Researchers in the United Kingdom recently discovered that a small molecule triggers the destruction of axons, a phenomenon observed in neurodegenerative diseases like multiple sclerosis (MS). The study is titled “Wallerian Degeneration Is Executed by an NMN-SARM1-Dependent Late Ca2+ Influx but Only Modestly Influenced by Mitochondria” and appears in the journal Cell Reports.
Neurons communicate and transmit electrical signals to other neurons and cells through their axons, delicate, long and slender projections that compose up to 99% of the neuron’s volume. The degeneration and loss of axons, and consequently the communication between neurons, is the basis of several neurodegenerative diseases, including MS, Alzheimer’s and Parkinson’s.
Researchers found that the molecule nicotinamide mononucleotide (NMN) triggers a chain reaction resulting in axon destruction. NMN is a precursor of nicotinamide adenine dinucleotide (NAD), a molecule vital for the production of energy in cells. NMN was found to initiate axon degeneration in both neuron cell cultures and animal models (zebrafish) of neurotoxicity and acute injury.
The team also found that in injured axons, NMN acts together with the protein SARM1, which plays a role in the innate immune system (the body’s first defense line against potential pathogens), to further axon degeneration. The triggering of this chain reaction ultimately leads to toxic calcium levels and axon death.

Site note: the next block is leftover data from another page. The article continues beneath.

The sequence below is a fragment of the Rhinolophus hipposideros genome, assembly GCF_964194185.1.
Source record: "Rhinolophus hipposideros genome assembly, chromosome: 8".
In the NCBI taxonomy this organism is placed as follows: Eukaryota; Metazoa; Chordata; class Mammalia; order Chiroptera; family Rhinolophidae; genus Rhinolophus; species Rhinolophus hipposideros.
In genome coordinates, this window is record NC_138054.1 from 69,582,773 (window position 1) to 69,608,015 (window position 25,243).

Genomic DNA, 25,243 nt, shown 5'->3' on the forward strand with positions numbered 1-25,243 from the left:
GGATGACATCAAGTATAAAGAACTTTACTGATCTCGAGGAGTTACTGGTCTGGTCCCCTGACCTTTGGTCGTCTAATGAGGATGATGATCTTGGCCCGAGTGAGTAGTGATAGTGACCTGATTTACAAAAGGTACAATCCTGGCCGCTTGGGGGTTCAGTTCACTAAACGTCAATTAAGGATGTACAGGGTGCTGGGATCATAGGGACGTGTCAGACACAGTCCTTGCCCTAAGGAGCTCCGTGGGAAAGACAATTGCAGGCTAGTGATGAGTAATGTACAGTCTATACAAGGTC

“This study adds a new layer to our understanding about the connections between NAD metabolism and axon degeneration as it identifies a signalling role for NMN, a molecule previously known only as an NAD precursor,” said the study’s senior author, Dr. Laura Conforti of the University of Nottingham, in a news release. “This discovery suggests that controlling the levels of NMN and the downstream signals it evokes may have an unexpected therapeutic potential in neurological disorders where axon degeneration is an underlying cause.”
The team believes their findings could lead to new therapeutic strategies for MS and other neurodegenerative diseases, although more work is needed. “Clinical applications of our research still require extensive further studies. However our findings identify important players in the chain of events leading to axon death and the steps that are the most promising targets for therapy,” concluded Dr. Conforti.
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